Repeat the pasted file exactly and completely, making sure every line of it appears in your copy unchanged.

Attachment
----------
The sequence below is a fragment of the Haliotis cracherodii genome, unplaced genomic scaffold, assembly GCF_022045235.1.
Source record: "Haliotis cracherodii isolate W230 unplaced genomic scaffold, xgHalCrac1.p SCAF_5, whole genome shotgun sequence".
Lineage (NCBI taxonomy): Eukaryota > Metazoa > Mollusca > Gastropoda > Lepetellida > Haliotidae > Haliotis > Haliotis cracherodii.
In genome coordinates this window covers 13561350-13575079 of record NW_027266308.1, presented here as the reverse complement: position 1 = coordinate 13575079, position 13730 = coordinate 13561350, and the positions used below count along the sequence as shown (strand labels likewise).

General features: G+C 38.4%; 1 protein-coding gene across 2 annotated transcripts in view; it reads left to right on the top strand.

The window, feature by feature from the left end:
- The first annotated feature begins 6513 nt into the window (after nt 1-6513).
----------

The sequence below is a fragment of the Haliotis cracherodii genome, unplaced genomic scaffold, assembly GCF_022045235.1.
Source record: "Haliotis cracherodii isolate W230 unplaced genomic scaffold, xgHalCrac1.p SCAF_5, whole genome shotgun sequence".
Lineage (NCBI taxonomy): Eukaryota > Metazoa > Mollusca > Gastropoda > Lepetellida > Haliotidae > Haliotis > Haliotis cracherodii.
In genome coordinates this window covers 13561350-13575079 of record NW_027266308.1, presented here as the reverse complement: position 1 = coordinate 13575079, position 13730 = coordinate 13561350, and the positions used below count along the sequence as shown (strand labels likewise).

General features: G+C 38.4%; 1 protein-coding gene across 2 annotated transcripts in view; it reads left to right on the top strand.

The window, feature by feature from the left end:
- The first annotated feature begins 6513 nt into the window (after nt 1-6513).